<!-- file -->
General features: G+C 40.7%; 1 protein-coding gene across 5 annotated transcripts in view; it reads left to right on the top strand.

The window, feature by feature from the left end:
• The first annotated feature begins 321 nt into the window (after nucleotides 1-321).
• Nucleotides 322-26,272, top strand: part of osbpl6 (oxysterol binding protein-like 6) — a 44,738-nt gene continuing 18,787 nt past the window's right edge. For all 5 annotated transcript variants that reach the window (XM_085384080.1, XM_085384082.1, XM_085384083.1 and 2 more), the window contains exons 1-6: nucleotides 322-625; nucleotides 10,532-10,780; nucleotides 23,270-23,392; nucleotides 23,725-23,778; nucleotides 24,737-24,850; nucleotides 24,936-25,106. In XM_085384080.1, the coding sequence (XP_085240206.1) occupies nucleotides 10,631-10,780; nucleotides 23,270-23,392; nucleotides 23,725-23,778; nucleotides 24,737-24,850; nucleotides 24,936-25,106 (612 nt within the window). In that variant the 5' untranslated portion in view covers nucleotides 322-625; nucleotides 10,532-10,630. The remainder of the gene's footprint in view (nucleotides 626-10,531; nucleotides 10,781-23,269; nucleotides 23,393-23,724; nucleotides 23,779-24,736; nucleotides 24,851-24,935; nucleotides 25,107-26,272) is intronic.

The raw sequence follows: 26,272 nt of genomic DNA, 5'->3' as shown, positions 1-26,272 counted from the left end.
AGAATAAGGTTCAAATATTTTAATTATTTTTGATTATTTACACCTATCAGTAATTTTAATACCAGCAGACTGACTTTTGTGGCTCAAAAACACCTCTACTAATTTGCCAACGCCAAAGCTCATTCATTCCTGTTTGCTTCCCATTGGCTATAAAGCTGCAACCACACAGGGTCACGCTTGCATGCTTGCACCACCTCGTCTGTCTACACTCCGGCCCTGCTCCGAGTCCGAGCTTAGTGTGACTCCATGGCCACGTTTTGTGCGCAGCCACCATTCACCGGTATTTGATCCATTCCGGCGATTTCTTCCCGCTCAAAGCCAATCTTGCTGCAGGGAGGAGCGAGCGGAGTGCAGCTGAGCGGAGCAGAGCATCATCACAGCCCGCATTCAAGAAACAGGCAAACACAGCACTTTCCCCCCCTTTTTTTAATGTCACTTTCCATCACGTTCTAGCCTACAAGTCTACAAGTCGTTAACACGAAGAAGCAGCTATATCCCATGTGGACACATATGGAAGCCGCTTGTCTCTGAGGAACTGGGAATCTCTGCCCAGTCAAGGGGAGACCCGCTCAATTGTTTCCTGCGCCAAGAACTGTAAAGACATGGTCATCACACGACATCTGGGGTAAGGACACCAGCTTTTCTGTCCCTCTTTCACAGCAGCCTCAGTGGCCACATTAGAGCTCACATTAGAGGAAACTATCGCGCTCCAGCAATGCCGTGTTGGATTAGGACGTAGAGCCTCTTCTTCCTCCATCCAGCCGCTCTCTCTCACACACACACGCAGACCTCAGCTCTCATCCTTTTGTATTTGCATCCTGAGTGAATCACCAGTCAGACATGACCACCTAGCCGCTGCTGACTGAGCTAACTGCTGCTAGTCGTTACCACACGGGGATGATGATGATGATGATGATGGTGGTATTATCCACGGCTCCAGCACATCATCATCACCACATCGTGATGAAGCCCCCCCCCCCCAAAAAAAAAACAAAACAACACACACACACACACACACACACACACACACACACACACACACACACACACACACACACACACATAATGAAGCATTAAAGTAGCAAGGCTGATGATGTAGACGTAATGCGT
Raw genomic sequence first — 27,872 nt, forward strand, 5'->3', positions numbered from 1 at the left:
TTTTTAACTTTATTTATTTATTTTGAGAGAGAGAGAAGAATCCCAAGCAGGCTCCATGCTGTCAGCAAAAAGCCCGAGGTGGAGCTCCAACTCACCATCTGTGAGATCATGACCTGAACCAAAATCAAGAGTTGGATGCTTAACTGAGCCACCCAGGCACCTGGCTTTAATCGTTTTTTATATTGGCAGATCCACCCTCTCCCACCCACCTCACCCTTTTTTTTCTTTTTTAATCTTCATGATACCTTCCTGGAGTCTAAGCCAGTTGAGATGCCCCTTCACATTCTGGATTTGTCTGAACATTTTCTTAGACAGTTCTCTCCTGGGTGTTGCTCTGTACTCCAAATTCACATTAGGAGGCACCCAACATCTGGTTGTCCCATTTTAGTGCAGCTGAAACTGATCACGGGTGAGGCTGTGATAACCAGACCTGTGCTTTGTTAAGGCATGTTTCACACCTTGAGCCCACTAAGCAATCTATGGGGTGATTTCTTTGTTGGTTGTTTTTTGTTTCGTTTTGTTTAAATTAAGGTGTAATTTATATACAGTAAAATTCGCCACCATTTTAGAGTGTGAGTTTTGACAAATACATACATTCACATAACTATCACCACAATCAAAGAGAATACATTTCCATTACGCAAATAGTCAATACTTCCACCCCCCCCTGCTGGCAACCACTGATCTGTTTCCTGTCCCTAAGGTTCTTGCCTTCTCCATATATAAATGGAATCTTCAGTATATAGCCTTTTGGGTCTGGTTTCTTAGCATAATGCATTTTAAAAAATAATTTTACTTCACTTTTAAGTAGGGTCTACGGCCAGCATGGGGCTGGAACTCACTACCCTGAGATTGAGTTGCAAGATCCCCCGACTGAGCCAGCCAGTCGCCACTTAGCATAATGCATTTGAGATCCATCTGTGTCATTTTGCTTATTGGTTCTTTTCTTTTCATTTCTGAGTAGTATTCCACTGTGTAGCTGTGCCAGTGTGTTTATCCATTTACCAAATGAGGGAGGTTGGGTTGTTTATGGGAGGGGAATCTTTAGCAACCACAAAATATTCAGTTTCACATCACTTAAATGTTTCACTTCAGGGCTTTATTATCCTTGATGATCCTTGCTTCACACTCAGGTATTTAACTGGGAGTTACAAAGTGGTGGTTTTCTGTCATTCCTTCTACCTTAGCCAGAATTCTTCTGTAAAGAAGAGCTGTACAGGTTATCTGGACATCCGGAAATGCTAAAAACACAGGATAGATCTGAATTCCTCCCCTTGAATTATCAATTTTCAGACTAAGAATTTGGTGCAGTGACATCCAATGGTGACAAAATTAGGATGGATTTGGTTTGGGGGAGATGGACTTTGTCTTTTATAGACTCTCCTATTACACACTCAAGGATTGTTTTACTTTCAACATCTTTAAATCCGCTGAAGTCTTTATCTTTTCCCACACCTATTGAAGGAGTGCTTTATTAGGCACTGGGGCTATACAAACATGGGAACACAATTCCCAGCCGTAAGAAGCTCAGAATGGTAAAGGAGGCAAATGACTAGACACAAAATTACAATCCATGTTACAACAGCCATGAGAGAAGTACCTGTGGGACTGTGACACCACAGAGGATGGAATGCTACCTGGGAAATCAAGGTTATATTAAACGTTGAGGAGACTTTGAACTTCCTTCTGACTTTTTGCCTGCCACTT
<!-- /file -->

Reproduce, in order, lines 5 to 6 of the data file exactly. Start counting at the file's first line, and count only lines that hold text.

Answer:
The raw sequence follows: 26,272 nt of genomic DNA, 5'->3' as shown, positions 1-26,272 counted from the left end.
AGAATAAGGTTCAAATATTTTAATTATTTTTGATTATTTACACCTATCAGTAATTTTAATACCAGCAGACTGACTTTTGTGGCTCAAAAACACCTCTACTAATTTGCCAACGCCAAAGCTCATTCATTCCTGTTTGCTTCCCATTGGCTATAAAGCTGCAACCACACAGGGTCACGCTTGCATGCTTGCACCACCTCGTCTGTCTACACTCCGGCCCTGCTCCGAGTCCGAGCTTAGTGTGACTCCATGGCCACGTTTTGTGCGCAGCCACCATTCACCGGTATTTGATCCATTCCGGCGATTTCTTCCCGCTCAAAGCCAATCTTGCTGCAGGGAGGAGCGAGCGGAGTGCAGCTGAGCGGAGCAGAGCATCATCACAGCCCGCATTCAAGAAACAGGCAAACACAGCACTTTCCCCCCCTTTTTTTAATGTCACTTTCCATCACGTTCTAGCCTACAAGTCTACAAGTCGTTAACACGAAGAAGCAGCTATATCCCATGTGGACACATATGGAAGCCGCTTGTCTCTGAGGAACTGGGAATCTCTGCCCAGTCAAGGGGAGACCCGCTCAATTGTTTCCTGCGCCAAGAACTGTAAAGACATGGTCATCACACGACATCTGGGGTAAGGACACCAGCTTTTCTGTCCCTCTTTCACAGCAGCCTCAGTGGCCACATTAGAGCTCACATTAGAGGAAACTATCGCGCTCCAGCAATGCCGTGTTGGATTAGGACGTAGAGCCTCTTCTTCCTCCATCCAGCCGCTCTCTCTCACACACACACGCAGACCTCAGCTCTCATCCTTTTGTATTTGCATCCTGAGTGAATCACCAGTCAGACATGACCACCTAGCCGCTGCTGACTGAGCTAACTGCTGCTAGTCGTTACCACACGGGGATGATGATGATGATGATGATGGTGGTATTATCCACGGCTCCAGCACATCATCATCACCACATCGTGATGAAGCCCCCCCCCCCCAAAAAAAAAACAAAACAACACACACACACACACACACACACACACACACACACACACACACACACACACACACACACACACATAATGAAGCATTAAAGTAGCAAGGCTGATGATGTAGACGTAATGCGT